Family Service Agency, Cottage Population Health, SB Unified School District, the Santa
Barbara Probation Department, Santa Ynez Band of Chumash Indians, Community
Action Commission, Carpinteria Resource Center, Office of the Public Defender,
American Indian Health & Services, several foundations and other organizations. The
dialogue with Dr. Burke Harris was led by Ed McKinley, Kids Network Director Barb Finch
and the JS Bower Foundation President, Jon Clark.
Clear objectives were determined and prepared for each session by a small planning
group committed to turning Dr. Burke Harris’ visit into a catalyzing opportunity to
propel Adverse Childhood Effects (ACEs) strategies and awareness in Santa Barbara
County. These goals included accelerating community-wide embrace of a childhood
trauma lens through which to address social, educational, health and criminal justice
issues. Wide-ranging and effective outreach efforts encouraging attendance at the
public lecture were made to help educate the broadest possible cross section of the
community on the role of childhood trauma in adult health and other community issues,
as well as to communicate widespread support for the ACEs approach.
The Grand Rounds session at Santa Barbara Cottage Hospital on the morning of April 17
highlighted to importance of including ACEs screening by pediatricians as a standard
part of a wellness and health protocols as well as encouraging healthcare professionals
to become advocates for a trauma-informed approach to physical and mental well-being
across all sectors of the medical establishment.
The Faulkner Gallery at the Santa Barbara Central Library was the location of a very
successful and rewarding Thematic Learning Initiative special event titled Exploring
Treasures of Our Local Libraries and Archives featuring renowned writer, Brain Pickings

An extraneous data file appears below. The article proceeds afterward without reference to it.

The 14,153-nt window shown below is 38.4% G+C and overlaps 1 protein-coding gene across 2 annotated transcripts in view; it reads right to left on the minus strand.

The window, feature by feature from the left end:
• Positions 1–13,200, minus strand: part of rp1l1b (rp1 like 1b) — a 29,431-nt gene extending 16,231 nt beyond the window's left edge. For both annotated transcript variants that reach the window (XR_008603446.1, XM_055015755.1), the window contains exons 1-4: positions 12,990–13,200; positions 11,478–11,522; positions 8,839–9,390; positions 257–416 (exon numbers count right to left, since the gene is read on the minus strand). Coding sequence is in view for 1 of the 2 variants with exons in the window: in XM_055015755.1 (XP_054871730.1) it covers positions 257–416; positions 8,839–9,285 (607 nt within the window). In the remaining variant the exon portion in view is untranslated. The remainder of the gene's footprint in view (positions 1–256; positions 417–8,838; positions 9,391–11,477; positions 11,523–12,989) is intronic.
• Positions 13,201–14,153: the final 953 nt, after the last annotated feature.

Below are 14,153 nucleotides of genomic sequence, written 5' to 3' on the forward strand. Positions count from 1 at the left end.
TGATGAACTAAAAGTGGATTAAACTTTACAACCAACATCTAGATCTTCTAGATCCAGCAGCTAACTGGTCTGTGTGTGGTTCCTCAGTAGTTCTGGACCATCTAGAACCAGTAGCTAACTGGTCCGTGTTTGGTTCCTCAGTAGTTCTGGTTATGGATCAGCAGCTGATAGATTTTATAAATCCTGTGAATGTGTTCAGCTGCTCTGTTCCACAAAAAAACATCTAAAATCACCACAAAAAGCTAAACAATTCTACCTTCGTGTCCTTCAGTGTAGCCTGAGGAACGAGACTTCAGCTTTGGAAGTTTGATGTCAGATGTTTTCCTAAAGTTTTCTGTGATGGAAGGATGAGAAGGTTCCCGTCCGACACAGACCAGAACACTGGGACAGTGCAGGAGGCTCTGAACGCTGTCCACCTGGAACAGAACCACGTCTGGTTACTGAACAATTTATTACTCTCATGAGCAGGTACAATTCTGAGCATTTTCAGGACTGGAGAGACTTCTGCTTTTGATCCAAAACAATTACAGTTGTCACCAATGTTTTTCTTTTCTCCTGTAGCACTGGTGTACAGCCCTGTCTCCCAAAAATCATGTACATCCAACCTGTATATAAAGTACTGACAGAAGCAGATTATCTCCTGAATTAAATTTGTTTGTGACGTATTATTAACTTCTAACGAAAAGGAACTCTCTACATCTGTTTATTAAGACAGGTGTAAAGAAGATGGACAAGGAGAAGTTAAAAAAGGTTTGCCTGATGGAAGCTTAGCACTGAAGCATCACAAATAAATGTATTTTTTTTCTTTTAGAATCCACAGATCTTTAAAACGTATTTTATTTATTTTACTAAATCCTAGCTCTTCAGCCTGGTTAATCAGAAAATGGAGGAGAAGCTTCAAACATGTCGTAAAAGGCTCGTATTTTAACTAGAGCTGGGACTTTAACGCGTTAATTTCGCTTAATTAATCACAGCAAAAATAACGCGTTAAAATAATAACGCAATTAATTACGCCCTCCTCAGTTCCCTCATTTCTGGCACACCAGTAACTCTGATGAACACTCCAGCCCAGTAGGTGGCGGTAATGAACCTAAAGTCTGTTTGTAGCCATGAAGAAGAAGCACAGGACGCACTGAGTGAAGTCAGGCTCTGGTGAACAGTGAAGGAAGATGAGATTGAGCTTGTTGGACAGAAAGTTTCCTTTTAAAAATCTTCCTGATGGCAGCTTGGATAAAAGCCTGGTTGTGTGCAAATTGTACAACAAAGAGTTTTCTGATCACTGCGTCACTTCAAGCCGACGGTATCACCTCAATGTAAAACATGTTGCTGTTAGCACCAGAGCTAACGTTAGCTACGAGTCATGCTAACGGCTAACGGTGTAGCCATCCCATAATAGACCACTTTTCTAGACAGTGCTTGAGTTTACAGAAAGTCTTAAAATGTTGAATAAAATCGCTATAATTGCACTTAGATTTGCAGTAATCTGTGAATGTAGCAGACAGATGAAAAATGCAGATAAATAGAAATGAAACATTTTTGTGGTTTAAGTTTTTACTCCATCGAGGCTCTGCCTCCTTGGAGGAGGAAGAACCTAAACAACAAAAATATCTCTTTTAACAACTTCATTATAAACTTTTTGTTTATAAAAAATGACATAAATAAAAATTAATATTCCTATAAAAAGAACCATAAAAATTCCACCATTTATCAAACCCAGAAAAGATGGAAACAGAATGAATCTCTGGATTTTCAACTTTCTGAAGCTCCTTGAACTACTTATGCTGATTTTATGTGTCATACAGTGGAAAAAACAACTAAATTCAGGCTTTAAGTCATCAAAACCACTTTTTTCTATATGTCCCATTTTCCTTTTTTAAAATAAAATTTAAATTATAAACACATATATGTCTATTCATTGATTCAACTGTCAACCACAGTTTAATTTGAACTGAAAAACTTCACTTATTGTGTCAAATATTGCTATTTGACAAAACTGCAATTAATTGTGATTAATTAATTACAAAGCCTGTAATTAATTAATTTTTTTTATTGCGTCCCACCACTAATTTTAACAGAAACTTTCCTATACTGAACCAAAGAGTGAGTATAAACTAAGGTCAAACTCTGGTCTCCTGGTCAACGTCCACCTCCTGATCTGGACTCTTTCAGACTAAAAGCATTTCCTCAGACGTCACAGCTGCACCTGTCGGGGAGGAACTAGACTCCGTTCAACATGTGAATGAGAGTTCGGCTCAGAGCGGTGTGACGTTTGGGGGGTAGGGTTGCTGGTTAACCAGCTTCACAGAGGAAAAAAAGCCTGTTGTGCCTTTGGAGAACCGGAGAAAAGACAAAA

blogger, and curator of interestingness, Maria Popova on April 5, 2018. UCSB Arts &
Lectures partnered with the SB Central Library to highlight various public and private
collections and archives across Santa Barbara. Facilitated by the Community Relations
Librarian Jace Turner, the 140 community members in attendance learned about the
histories, missions and accessibility of local archives. The program included selected
slides from collections and a series of historic photographs by Edson Smith taken in
Santa Barbara between 1870-1940.
The event featured an engaging dialogue between Popova and Turner; 10-minute
illustrated presentations by four curators; followed by an opportunity for audience
members to ask questions of Maria Popova and the panelists. The presenters were:
David Seubert, the curator of the Performing Arts Collection at the UCSB Library, who
focused on digitization of early sound recordings and played an early cylinder; Rachel
Hatcher Day, associate archivist at SB Mission Archives-Library which contains historical
documents, photographs and artifacts from all of the California missions; and Norman
Cohen, Executive Director of the Karpeles Manuscript Library Museum, highlighted the
extraordinary and eclectic collection of priceless historic letters, scripts, and ephemera
displayed and housed in this unique Santa Barbara museum.
The audience was extremely receptive to learn that these libraries and collections were
accessible to them, and appreciated receiving a printed list of library and archive
resources available in our community. Afterwards each of the panelists staffed an
information table in the lobby with additional materials about their archive. In addition
to the 3 local presenters there were additional resource tables with representatives and
from the following libraries: the Braille Institute Library; Ridley-Tree Cancer Resource
Library; Santa Barbara County Genealogical Society Sahyn Library; Santa Barbara
Historical Museum Gledhill Library; Santa Barbara Natural History Museum Collections;
the Santa Barbara Public Library; Santa Barbara Trust for Historic Preservation Presidio
Research Center and the Joseph Campbell and Marija Gimbutas Library and the OPUS
Archives and Research Center at the Pacifica Graduate Institute.
One of the highlights of the TLI event took place at the beginning when current and past
curators, archivists and librarians in the gallery were asked to stand and be recognized.
The appreciative applause from the attendees was extraordinary. All of the librarians
wore specially made ribbons declaring them “community treasures.” The event was
such a success that the Santa Barbara Central Library is considering offering a similar
program annually. In addition, outreach for both the Thematic Learning Initiative event
and the public event with Maria Popova in conversation with Pico Iyer was promoted to
all of the libraries in Santa Barbara.